Low Tower, Keepers cottages, Fog Horn house and Lighthouse at Nash Point
Vale of Glamorgan
|Year first constructed||1832|
|Tower shape||tapered cylindrical tower with balcony and lantern|
|Markings / pattern||white tower and lantern|
|Height||37 metres (121 ft)|
|Focal height||56 metres (184 ft)|
|Current lens||360mm catadioptric|
|Range||21 nautical miles (39 km; 24 mi)|
|Characteristic||Fl (2) WR 15s.|
Nash Point (Welsh: Trwyn yr As) is a headland and beach in the Monknash Coast of the Vale of Glamorgan in south Wales, about a mile from Marcross. It is a popular location for ramblers and hiking along the cliffs to Llantwit Major beach. The lighthouse meadow is a Site of Special Scientific Interest, containing rare plants such as the tuberous thistle, and other wildlife such as choughs can be seen.
Parts of the section of the Glamorgan Heritage Coast where the lighthouse stands consists of "cliffs of Lias limestone interbedded with softer erodible material" and has been identified as potentially at risk from erosion and flooding. Many fossils, including ammonites and gryphaea are to be found there. Marcross Brook passes through the cliffs and an Iron Age hillfort, usually called Nash Point Camp, stands on the north side of the brook, although its remains have been largely eroded by the sea. Round barrows are also to be found nearby. A study of the rocks shows that they exemplify "a 12,000 year old sequence of tufa, scree and slope deposits containing abundant fossil snails", while the Nash Bank offshore is formed by "Jurassic mudstones overlain by bands of sand and gravel". In 1962, the empty tanker BP Driver (formerly the BP Explorer, which had been rebuilt following a disaster in the River Severn) was pushed on the rocks and was abandoned by its crew of five, all of whom survived. Despite the assistance given by the lighthouse, the ship's captain was unable to bring her in safely to land. At low tide, remains of the wreck can be found about 200m north of the beach access by the light house.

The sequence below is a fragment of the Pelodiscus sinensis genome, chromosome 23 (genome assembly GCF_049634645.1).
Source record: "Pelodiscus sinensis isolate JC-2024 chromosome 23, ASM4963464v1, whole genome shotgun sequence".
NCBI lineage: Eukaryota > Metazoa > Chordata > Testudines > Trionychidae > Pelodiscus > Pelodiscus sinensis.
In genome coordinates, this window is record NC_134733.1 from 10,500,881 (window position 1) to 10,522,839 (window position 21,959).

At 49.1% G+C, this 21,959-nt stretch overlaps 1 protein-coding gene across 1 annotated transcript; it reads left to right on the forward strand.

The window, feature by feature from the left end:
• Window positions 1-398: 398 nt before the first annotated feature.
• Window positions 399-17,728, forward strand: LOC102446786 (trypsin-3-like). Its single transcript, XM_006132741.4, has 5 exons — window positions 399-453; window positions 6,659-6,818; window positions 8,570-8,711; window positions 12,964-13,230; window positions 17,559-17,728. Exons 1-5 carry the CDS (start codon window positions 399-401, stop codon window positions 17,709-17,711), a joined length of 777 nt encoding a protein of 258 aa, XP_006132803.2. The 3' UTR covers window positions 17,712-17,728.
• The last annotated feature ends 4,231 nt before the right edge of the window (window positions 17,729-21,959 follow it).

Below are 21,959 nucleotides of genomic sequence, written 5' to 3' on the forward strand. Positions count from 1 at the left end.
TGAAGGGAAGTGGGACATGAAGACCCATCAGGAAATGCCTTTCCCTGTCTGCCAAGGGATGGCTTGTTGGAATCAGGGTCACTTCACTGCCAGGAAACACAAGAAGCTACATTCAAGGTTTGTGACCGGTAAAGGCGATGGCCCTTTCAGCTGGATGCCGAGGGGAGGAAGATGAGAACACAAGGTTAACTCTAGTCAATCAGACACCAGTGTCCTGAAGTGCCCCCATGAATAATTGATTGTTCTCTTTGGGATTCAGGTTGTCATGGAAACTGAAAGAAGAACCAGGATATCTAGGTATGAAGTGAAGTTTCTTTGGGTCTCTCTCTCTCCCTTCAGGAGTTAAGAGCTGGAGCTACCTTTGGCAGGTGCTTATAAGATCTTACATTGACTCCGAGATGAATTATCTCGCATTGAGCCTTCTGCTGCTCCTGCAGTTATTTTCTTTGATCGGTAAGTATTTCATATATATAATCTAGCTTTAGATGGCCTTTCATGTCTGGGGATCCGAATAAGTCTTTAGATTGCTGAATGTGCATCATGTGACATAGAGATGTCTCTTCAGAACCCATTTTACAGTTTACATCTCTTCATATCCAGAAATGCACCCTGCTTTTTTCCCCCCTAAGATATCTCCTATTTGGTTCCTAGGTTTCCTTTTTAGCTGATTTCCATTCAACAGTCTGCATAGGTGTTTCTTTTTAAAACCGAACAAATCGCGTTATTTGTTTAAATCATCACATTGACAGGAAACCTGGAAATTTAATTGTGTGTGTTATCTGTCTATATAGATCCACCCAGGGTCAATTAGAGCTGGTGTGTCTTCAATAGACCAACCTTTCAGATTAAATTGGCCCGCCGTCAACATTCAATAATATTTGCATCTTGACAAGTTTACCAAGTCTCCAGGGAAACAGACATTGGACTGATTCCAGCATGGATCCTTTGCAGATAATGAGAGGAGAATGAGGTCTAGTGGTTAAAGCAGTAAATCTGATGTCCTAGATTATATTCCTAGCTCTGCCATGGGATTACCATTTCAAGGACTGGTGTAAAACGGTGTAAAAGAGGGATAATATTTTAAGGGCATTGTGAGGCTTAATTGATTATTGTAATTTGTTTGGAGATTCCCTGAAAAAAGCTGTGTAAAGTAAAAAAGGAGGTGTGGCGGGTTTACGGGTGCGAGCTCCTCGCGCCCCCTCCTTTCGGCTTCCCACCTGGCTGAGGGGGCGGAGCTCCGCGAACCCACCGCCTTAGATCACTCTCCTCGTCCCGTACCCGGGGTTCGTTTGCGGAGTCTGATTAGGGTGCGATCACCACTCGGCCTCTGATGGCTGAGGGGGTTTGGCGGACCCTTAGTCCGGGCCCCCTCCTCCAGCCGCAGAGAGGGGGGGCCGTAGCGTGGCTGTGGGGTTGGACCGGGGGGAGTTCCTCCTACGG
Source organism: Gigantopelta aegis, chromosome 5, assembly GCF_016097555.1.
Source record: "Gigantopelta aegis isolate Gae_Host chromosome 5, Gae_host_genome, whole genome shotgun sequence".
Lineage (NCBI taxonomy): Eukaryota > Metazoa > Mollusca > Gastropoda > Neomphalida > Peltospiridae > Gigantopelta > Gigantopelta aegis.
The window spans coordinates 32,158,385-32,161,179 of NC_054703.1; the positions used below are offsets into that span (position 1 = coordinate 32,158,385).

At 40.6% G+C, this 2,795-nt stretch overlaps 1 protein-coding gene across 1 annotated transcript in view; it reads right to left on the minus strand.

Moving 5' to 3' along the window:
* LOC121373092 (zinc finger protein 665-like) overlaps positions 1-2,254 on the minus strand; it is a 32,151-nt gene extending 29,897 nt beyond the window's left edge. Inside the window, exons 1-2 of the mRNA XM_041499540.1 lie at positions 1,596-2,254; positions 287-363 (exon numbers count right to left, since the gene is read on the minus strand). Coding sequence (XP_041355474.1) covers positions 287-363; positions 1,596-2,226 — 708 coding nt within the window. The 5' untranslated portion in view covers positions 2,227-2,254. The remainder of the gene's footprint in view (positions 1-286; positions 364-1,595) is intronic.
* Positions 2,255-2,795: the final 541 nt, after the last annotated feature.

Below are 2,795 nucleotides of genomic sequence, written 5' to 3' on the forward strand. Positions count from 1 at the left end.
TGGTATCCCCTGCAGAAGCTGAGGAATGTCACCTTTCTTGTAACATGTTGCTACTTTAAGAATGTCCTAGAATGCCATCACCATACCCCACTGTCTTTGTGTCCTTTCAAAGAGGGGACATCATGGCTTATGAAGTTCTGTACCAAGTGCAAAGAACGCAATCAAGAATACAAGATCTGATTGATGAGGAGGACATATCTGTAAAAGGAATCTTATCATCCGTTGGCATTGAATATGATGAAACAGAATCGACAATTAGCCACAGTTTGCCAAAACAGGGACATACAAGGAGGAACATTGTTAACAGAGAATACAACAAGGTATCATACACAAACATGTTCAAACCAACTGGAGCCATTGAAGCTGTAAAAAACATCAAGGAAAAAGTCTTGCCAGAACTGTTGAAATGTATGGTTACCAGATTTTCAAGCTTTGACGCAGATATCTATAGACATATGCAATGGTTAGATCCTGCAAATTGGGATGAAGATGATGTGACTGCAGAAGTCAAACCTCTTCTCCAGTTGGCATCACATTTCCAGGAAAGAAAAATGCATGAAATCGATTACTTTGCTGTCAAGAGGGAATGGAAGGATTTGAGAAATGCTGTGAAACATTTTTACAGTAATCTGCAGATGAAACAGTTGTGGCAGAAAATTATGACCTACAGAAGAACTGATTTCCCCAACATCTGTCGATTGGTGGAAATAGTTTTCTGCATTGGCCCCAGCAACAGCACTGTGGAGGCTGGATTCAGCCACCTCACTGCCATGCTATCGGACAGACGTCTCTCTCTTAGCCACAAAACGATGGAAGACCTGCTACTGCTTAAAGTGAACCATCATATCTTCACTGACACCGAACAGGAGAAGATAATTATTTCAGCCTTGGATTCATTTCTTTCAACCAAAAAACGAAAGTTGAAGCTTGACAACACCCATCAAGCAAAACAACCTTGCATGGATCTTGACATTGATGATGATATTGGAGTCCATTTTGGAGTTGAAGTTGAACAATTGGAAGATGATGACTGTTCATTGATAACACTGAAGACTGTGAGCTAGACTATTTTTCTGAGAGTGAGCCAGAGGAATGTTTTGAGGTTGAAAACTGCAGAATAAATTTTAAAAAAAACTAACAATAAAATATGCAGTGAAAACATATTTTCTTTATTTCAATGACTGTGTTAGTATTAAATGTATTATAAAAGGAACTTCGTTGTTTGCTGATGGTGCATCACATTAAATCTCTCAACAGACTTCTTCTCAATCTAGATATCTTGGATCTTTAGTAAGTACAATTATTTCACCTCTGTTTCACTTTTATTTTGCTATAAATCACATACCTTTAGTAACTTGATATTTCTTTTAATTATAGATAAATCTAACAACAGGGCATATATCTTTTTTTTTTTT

The Nash Point Lighthouse is a Grade II listed building, dating from 1831-32. There are two lights, a high light and a low light, located at a distance of around 300 metres from one another. The leading light was removed during the 1920s because of the shifting location of the Nash sandbank. The lighthouse was designed by James Walker, the chief engineer for Trinity House. Its construction is said to have been spurred by the wreck of The Frolic on the Nash Sands in March 1831, which resulted in over 50 deaths, including that of Lt-Col N McLeod. The ship was on its way from Bristol to Haverfordwest. First lit in 1832, the lighthouse was electrified in 1968. Nash Point Lighthouse became the last manned lighthouse in Wales, and was automated in 1998. The lighthouse is now open to visitors, and is often used as a wedding venue; Trinity House provides public tours. The fog signal, no longer needed by ships, is sounded on the first Saturday and third Sunday of each month as an additional attraction to visitors. Currently, cottages around the lighthouse can be rented out as holiday accommodation.
- Nash Point The Lighthouse Directory. University of North Carolina at Chapel Hill. Retrieved 2 June 2016
- Nash Point Lighthouse Trinity House. Retrieved 2 June 2016
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- "Welcome to Nash Point Lighthouse". Nash Point Lighthouse Visitor Centre. Retrieved 1 May 2016.
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- "The Coast: Shipwrecks - Nash Point Lighthouses / Paddle Steamer Frolic". Kenfig: the Complete History. Retrieved 1 May 2016.
- "Nash Point Lighthouse". Visit the Vale. Vale of Glamorgan Council. Retrieved 1 May 2016.
- "Ariel Holiday Cottage".
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